West Metro firefighters respond to nearly 40,000 calls each year- that's an average of one call every 13 minutes. Some of those calls are difficult, even for experienced crews. It could be that the patient is the same age as a son or daughter, or the incident ends with a fatality.
First responders see and experience hundreds of traumatic situations during a career which can leave a lasting impact. To help crews with processing some of those tough calls, West Metro has launched a certified therapy dog program.
At Station 3, located at the intersection of Garrison and 1st Avenue, whenever firefighters return from a call, Remmey is waiting at the door. She is a three-year old Irish Setter, and her owner is Captain Reed Norwood.
“She’s our family dog, I’ve also trained her to be a bird dog so she can hunt pheasants and other game birds with me in the fall,” said Norwood. “And her disposition has just kind of led her down this path to becoming a therapy dog. She’s just a very mellow kind of chill dog that does very well at the fire station.”
At West Metro Station 1- near 14th and Lamar- Captain, a two-year-old Golden Doodle, has earned his place with the crew. He often naps in the recliners in the station’s day room and is underfoot in the kitchen while meals are being prepared.
His owner is Firefighter/Paramedic Victoria (Torie) Digiannantonio. She established the fire district’s therapy dog program based on her family’s animal rescue, rehabilitation, and therapy non-profit.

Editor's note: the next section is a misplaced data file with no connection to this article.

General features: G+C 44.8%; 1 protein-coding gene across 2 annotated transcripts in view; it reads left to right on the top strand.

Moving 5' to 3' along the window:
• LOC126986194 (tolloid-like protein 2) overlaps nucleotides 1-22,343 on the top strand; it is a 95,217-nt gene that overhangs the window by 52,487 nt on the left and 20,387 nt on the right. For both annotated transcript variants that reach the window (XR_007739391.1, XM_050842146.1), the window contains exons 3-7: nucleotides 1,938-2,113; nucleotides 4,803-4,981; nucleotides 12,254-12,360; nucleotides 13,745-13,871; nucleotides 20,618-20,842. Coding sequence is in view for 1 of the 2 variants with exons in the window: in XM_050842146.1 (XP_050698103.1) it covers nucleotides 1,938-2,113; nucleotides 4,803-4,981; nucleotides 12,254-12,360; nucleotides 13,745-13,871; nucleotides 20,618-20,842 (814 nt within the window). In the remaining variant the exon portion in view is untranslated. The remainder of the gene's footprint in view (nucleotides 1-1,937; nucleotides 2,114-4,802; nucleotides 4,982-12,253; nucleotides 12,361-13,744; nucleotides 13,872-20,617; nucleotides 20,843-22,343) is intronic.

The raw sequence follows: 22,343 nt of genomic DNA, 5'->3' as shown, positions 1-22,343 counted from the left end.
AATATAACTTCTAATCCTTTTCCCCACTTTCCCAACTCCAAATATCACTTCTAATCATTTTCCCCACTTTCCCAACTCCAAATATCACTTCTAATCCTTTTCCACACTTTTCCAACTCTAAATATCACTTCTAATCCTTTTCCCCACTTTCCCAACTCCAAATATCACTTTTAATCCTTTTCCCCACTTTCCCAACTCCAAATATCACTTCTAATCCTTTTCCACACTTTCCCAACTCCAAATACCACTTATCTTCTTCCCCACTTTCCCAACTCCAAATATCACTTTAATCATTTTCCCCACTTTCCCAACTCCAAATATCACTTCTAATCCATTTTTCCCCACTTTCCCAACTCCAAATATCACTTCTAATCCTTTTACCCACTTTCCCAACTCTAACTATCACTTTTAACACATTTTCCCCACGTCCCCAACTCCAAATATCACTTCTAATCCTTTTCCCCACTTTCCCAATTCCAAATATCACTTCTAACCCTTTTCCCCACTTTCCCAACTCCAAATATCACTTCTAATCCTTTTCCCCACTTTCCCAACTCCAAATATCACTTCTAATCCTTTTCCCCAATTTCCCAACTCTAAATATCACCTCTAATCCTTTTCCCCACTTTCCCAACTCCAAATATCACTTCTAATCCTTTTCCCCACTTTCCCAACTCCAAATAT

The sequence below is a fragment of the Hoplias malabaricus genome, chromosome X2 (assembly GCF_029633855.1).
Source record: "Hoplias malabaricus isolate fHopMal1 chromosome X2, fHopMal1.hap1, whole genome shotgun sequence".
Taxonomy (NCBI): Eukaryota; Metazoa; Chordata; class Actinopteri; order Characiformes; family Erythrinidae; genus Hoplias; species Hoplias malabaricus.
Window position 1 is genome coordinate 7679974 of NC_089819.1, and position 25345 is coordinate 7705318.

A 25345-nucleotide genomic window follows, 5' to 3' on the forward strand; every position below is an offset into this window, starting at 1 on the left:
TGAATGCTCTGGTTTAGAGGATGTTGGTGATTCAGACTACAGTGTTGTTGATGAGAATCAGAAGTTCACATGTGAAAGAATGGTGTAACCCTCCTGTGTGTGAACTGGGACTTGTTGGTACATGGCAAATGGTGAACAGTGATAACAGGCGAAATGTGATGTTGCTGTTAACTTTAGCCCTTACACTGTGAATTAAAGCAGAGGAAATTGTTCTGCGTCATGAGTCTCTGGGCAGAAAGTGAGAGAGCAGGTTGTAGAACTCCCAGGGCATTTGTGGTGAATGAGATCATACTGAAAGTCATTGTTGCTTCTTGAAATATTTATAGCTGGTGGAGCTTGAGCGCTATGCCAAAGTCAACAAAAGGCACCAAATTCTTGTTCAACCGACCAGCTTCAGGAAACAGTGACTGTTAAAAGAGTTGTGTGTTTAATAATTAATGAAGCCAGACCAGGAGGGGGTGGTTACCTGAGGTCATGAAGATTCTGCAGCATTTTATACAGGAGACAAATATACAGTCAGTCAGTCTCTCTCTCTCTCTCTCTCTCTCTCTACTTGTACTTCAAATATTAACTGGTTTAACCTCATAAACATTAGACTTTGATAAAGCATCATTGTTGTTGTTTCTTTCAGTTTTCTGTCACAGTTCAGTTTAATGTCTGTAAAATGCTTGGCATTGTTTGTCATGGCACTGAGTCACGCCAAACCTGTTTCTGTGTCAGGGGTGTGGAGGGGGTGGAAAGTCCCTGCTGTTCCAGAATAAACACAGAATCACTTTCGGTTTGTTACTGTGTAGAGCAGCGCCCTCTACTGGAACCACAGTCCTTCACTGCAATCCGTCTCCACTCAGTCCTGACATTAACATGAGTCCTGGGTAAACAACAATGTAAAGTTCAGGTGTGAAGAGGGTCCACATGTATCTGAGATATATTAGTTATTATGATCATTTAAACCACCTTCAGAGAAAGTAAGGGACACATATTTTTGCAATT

“With the volume of calls and the acuity of calls that we run, it’s really nice having him around,” said Digiannantonio. “We’ve run some difficult pediatric calls that kind of hit home with some of our firefighters- because the children we were running on were the same age, same gender as their own children. And having him around really just kind of diffuses and decompresses the situation.”
There are two other therapy dogs in the program. River, a 16-month-old mini–Golden Doodle, and Zola, a one-year-old German Shepard. The goal is to have three therapy dogs working on every shift- so that they can cover all 17 stations in West Metro’s district. There is no breed restriction, but every dog must be trained and certified to make sure they can handle a high energy and stressful environment.
“I don’t know the science behind it, but there’s no doubt that a dog recognizes when you’re struggling and they’ll sit down and struggle with you,” said Norwood. “They know when you’re happy and they wag their tail and they’re happy with you. They just have a sense of people and what they’re going through and they’re just really good at responding to that.”